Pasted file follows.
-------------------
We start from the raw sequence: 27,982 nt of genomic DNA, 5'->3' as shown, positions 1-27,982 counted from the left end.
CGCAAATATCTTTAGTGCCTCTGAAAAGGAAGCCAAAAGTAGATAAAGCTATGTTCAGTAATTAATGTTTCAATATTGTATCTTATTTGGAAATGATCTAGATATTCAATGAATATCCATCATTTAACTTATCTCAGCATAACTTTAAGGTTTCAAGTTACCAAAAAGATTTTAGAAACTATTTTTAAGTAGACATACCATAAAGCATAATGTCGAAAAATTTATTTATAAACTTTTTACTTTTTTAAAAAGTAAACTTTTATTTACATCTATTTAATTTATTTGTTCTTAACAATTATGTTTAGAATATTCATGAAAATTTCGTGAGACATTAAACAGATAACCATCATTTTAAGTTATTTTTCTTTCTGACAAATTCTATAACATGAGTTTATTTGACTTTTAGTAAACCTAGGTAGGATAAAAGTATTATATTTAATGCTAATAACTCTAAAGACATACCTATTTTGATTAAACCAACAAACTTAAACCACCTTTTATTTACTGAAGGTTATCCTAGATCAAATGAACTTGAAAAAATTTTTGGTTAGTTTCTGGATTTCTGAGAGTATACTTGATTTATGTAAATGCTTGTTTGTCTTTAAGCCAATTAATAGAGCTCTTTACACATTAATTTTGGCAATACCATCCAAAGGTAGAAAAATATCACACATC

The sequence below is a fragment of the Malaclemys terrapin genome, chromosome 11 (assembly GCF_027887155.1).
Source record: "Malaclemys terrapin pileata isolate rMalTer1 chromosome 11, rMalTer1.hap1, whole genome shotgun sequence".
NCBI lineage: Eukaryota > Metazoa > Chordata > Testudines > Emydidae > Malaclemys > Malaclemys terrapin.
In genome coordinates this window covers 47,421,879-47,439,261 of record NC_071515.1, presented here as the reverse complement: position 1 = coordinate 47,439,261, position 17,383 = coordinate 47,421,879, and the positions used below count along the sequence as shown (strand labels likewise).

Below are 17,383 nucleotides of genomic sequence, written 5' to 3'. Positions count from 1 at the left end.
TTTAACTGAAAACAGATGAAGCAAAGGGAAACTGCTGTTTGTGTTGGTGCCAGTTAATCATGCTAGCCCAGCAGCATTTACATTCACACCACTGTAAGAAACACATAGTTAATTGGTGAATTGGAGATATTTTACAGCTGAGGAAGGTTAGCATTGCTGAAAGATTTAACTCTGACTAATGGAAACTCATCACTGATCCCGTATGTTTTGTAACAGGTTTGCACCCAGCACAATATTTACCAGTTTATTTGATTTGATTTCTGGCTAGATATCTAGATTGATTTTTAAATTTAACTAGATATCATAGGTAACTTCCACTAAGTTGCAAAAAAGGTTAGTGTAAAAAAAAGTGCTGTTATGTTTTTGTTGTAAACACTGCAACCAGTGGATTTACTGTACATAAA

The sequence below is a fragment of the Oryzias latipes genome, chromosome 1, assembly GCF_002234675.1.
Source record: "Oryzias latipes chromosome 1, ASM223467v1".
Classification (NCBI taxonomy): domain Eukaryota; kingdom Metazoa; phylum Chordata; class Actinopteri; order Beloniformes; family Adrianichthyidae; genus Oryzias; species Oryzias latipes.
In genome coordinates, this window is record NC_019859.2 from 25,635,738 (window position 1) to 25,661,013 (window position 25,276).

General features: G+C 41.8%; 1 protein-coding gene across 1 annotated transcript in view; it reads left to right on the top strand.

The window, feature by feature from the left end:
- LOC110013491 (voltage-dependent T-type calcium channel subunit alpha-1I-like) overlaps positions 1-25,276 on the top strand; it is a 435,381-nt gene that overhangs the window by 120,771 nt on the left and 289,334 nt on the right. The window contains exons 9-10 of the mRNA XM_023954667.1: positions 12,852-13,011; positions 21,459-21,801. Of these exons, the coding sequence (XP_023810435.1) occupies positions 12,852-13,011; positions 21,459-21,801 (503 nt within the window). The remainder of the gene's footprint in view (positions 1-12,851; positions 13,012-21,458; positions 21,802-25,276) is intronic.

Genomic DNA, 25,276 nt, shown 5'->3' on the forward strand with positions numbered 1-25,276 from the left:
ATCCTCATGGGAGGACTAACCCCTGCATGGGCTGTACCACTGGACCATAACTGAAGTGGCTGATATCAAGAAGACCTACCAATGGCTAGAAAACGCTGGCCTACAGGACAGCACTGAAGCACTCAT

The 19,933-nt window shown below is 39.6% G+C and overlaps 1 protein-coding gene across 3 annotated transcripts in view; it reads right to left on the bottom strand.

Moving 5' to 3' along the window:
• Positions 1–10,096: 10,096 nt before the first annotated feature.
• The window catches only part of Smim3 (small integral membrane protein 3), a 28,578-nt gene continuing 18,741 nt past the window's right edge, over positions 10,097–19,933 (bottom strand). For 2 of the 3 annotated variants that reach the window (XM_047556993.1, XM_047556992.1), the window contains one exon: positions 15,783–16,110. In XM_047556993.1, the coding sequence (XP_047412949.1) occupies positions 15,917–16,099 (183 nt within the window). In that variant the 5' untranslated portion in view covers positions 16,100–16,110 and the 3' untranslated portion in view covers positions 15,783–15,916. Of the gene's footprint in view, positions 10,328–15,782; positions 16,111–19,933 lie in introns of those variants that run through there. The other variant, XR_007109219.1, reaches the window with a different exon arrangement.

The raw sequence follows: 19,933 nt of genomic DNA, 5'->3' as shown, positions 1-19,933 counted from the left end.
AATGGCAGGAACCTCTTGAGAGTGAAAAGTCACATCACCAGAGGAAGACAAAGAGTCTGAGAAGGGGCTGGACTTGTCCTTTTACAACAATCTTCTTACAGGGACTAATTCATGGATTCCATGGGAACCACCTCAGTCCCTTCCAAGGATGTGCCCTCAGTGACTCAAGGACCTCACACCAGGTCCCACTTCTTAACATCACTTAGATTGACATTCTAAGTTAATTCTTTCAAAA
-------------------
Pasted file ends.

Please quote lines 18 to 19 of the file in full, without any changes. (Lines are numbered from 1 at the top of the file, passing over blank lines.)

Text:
The 19,933-nt window shown below is 39.6% G+C and overlaps 1 protein-coding gene across 3 annotated transcripts in view; it reads right to left on the bottom strand.

Moving 5' to 3' along the window: